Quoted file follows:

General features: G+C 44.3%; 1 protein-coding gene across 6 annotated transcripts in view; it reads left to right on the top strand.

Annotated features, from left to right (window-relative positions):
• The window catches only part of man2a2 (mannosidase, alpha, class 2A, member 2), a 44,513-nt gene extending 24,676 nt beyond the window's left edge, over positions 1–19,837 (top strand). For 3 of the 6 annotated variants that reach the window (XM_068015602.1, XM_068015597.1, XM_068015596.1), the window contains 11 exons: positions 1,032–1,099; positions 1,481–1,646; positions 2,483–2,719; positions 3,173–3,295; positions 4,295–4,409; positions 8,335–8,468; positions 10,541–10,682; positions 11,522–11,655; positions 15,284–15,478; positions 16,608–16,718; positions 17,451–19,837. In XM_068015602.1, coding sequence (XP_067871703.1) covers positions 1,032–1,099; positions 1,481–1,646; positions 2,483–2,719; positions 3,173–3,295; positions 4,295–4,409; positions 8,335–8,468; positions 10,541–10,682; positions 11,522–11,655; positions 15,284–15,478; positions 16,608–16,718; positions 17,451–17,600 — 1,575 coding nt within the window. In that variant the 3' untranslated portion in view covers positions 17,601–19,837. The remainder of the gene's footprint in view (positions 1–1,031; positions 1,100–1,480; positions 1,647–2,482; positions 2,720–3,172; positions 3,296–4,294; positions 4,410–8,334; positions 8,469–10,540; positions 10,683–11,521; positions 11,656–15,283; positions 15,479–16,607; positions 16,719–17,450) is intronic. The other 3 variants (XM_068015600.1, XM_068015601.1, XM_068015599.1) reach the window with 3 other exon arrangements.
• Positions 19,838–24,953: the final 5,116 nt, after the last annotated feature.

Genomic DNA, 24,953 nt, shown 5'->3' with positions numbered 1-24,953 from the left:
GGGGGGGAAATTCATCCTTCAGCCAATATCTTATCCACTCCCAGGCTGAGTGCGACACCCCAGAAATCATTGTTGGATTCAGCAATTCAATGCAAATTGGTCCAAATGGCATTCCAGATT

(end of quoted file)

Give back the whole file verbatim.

General features: G+C 44.3%; 1 protein-coding gene across 6 annotated transcripts in view; it reads left to right on the top strand.

Annotated features, from left to right (window-relative positions):
• The window catches only part of man2a2 (mannosidase, alpha, class 2A, member 2), a 44,513-nt gene extending 24,676 nt beyond the window's left edge, over positions 1–19,837 (top strand). For 3 of the 6 annotated variants that reach the window (XM_068015602.1, XM_068015597.1, XM_068015596.1), the window contains 11 exons: positions 1,032–1,099; positions 1,481–1,646; positions 2,483–2,719; positions 3,173–3,295; positions 4,295–4,409; positions 8,335–8,468; positions 10,541–10,682; positions 11,522–11,655; positions 15,284–15,478; positions 16,608–16,718; positions 17,451–19,837. In XM_068015602.1, coding sequence (XP_067871703.1) covers positions 1,032–1,099; positions 1,481–1,646; positions 2,483–2,719; positions 3,173–3,295; positions 4,295–4,409; positions 8,335–8,468; positions 10,541–10,682; positions 11,522–11,655; positions 15,284–15,478; positions 16,608–16,718; positions 17,451–17,600 — 1,575 coding nt within the window. In that variant the 3' untranslated portion in view covers positions 17,601–19,837. The remainder of the gene's footprint in view (positions 1–1,031; positions 1,100–1,480; positions 1,647–2,482; positions 2,720–3,172; positions 3,296–4,294; positions 4,410–8,334; positions 8,469–10,540; positions 10,683–11,521; positions 11,656–15,283; positions 15,479–16,607; positions 16,719–17,450) is intronic. The other 3 variants (XM_068015600.1, XM_068015601.1, XM_068015599.1) reach the window with 3 other exon arrangements.
• Positions 19,838–24,953: the final 5,116 nt, after the last annotated feature.

Genomic DNA, 24,953 nt, shown 5'->3' with positions numbered 1-24,953 from the left:
GGGGGGGAAATTCATCCTTCAGCCAATATCTTATCCACTCCCAGGCTGAGTGCGACACCCCAGAAATCATTGTTGGATTCAGCAATTCAATGCAAATTGGTCCAAATGGCATTCCAGATT